Georgetown, Guyana — The Carter Center has launched an international election observation mission for Guyana’s May 11 elections at the invitation of the government of Guyana.
The core team of experts will be joined this week by six medium-term observers, together representing nine countries. The Center’s observers will meet regularly with representatives of the Guyana Elections Commission, political party candidates, civil society organizations, the international community, and citizen election observers to assess electoral preparations and the pre-electoral environment, including election administration, campaigning, voter education, and other issues.
They will be joined by a larger delegation of election observers in May, led by former US President Jimmy Carter, who will assess the voting, counting, and tabulation processes.
“I look forward to leading our delegation to observe Guyana’s elections on May 11,” said Carter. “The Carter Center has a long history in Guyana and great respect for the Guyanese people. These will be the fourth elections we have observed there since 1992, and we trust they will be peaceful and inspire hope for the future.”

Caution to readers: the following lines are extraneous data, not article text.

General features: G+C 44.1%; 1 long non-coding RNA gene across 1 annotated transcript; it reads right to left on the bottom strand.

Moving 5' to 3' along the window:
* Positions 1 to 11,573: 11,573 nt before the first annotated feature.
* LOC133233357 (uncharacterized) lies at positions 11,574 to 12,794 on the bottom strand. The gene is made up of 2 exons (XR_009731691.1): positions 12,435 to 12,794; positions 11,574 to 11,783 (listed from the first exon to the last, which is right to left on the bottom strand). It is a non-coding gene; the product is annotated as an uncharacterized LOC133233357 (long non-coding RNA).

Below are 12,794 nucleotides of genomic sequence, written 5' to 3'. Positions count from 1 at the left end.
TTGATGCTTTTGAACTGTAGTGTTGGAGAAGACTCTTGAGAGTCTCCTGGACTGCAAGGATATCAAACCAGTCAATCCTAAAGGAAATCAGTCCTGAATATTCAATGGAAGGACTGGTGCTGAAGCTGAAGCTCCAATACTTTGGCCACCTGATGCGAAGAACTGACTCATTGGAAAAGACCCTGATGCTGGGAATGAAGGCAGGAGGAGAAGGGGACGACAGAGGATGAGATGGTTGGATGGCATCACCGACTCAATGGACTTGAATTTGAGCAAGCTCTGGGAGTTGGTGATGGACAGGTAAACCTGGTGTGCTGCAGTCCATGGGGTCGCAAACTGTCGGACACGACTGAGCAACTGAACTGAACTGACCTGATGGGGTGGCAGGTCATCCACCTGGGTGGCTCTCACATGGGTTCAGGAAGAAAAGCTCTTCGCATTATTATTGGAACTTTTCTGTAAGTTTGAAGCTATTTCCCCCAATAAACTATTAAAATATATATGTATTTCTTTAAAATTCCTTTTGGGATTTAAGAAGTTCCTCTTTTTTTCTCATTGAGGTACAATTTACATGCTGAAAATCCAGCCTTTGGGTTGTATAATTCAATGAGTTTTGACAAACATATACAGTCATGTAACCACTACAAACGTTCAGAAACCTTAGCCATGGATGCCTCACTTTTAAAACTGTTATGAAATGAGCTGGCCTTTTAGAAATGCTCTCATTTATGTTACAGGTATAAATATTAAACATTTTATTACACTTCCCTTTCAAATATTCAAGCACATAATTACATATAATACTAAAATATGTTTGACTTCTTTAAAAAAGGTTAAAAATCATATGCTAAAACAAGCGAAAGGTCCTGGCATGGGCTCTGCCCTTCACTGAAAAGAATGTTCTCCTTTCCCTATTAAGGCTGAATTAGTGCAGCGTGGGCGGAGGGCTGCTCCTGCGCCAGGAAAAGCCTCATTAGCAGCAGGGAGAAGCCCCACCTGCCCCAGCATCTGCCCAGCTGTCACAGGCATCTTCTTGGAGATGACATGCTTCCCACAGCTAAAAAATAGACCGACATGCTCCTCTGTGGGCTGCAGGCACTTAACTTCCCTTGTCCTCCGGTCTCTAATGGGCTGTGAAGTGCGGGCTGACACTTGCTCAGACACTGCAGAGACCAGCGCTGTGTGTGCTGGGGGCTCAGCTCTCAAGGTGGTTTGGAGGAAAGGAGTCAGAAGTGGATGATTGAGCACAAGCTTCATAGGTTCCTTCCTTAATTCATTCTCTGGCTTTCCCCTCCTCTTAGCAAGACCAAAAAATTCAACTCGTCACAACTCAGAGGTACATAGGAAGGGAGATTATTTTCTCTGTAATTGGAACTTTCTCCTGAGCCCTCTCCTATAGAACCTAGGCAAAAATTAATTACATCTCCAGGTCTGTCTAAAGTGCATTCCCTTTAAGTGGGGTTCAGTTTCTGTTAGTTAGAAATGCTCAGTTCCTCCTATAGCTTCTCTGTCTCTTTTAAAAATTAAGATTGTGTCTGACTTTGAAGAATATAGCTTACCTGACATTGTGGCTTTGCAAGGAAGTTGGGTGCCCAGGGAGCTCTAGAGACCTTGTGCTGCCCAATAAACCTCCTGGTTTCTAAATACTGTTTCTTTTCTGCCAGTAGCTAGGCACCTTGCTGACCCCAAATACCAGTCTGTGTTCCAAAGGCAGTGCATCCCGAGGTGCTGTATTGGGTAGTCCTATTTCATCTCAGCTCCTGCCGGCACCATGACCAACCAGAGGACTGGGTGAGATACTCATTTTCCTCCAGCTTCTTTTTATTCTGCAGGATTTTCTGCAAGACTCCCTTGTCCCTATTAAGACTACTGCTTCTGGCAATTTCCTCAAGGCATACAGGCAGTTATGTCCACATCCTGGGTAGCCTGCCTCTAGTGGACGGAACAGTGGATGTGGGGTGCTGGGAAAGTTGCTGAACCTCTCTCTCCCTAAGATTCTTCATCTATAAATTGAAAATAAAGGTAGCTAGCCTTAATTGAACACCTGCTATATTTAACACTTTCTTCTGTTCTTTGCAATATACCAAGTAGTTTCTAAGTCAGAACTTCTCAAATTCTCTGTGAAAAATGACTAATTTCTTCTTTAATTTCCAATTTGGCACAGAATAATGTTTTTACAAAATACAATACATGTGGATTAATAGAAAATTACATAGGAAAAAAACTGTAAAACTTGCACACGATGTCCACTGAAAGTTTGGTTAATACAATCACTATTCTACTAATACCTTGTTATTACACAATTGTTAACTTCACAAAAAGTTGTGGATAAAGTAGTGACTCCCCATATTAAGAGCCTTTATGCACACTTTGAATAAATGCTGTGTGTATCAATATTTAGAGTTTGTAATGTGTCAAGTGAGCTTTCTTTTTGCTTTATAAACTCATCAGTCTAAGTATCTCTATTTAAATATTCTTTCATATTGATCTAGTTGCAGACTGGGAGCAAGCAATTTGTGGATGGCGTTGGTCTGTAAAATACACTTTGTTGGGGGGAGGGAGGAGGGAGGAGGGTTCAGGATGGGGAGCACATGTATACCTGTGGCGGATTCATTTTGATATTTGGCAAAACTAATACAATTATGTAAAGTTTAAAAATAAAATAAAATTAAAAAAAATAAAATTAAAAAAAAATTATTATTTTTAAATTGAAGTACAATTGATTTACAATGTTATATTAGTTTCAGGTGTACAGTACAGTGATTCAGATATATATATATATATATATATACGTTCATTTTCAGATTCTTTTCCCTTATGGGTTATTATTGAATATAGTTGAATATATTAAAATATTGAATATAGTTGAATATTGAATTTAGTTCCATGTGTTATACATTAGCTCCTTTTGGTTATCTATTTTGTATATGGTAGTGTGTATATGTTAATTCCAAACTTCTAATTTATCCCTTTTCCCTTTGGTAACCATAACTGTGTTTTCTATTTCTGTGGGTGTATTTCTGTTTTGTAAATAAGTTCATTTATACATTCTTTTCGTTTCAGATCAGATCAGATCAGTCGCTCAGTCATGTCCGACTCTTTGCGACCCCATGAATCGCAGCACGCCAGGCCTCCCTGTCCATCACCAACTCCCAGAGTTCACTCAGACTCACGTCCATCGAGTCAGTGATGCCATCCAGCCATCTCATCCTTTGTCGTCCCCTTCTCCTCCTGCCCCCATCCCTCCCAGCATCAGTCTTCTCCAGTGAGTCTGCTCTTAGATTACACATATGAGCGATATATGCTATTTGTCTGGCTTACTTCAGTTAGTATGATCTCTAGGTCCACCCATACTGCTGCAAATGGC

With the Guyana mission, The Carter Center reaches an important milestone: its 100th election observation. The first took place in Panama in 1989 during a hotly contested race that the Center declared fraudulent. Since then, the Center has observed elections in 38 countries.
The Carter Center’s election observation mission is conducted in accordance with the Declaration of Principles for International Election Observation and Code of Conduct that was commemorated at the United Nations in 2005 and has been endorsed by 49 election observation groups. The Center assesses the electoral process based on Guyana’s national legal framework and its obligations for democratic elections contained in regional and international agreements.